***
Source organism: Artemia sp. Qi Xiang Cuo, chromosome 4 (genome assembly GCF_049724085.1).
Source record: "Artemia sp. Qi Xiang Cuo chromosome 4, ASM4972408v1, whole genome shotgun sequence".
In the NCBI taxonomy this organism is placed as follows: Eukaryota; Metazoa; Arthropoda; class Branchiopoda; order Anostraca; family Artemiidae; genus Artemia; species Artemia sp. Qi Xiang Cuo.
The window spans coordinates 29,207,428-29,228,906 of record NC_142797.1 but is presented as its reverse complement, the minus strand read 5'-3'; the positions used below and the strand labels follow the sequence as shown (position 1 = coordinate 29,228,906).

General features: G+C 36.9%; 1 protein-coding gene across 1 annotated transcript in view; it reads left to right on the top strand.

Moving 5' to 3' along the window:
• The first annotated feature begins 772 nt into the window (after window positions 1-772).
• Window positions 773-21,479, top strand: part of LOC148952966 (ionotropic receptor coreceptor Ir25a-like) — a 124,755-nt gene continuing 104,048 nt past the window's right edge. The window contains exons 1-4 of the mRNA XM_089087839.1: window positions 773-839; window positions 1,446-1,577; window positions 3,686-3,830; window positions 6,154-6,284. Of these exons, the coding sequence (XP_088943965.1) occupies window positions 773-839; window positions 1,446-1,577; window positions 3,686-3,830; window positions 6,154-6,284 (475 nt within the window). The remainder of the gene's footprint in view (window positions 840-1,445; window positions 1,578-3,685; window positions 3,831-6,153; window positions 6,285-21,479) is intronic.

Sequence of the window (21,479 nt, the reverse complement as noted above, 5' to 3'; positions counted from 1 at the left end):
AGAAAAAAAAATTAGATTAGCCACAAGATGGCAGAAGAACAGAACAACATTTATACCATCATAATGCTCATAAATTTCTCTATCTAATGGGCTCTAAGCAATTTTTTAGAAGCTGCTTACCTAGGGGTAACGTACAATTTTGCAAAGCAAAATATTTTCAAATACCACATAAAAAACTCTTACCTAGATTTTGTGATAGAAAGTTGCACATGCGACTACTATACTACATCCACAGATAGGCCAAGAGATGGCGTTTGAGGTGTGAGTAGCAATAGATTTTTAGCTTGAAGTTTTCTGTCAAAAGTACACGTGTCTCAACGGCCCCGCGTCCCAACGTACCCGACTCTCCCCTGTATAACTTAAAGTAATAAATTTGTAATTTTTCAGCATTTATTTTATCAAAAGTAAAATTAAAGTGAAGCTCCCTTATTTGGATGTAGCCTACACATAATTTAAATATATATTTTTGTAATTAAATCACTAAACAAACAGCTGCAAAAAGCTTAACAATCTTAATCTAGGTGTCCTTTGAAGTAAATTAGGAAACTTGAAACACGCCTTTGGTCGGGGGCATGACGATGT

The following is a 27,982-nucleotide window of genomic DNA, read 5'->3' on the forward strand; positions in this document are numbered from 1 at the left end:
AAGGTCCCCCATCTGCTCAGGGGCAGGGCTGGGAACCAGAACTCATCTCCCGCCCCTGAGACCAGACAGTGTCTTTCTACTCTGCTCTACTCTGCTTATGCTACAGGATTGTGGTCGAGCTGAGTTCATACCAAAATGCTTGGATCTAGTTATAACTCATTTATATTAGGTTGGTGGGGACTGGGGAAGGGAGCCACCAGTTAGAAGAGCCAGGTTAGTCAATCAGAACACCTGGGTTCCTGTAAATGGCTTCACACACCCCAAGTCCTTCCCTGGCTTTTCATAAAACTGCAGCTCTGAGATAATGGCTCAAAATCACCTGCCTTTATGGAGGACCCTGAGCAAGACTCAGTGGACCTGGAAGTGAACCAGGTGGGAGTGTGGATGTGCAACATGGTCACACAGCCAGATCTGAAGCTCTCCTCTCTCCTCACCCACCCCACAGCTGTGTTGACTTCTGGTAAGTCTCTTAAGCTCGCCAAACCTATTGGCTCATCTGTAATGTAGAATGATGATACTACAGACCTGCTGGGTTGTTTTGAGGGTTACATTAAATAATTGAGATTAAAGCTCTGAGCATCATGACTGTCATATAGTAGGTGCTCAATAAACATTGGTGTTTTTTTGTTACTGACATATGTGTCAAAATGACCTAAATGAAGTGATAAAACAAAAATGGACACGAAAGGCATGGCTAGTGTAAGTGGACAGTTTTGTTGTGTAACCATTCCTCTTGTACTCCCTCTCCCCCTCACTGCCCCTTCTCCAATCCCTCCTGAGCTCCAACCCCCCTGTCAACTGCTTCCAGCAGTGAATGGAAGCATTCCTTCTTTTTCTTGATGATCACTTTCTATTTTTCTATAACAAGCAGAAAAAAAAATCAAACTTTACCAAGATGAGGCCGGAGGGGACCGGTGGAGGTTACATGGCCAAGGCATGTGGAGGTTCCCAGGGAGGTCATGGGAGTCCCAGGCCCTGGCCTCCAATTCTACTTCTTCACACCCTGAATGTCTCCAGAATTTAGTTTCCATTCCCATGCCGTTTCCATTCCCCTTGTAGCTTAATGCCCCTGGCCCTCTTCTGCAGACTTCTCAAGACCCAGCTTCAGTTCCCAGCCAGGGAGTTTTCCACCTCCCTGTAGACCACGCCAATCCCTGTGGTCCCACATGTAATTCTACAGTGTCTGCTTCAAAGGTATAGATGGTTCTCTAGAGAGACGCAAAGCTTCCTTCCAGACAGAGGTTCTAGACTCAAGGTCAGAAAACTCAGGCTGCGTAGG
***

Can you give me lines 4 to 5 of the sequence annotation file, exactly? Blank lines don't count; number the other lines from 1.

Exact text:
The window spans coordinates 29,207,428-29,228,906 of record NC_142797.1 but is presented as its reverse complement, the minus strand read 5'-3'; the positions used below and the strand labels follow the sequence as shown (position 1 = coordinate 29,228,906).

General features: G+C 36.9%; 1 protein-coding gene across 1 annotated transcript in view; it reads left to right on the top strand.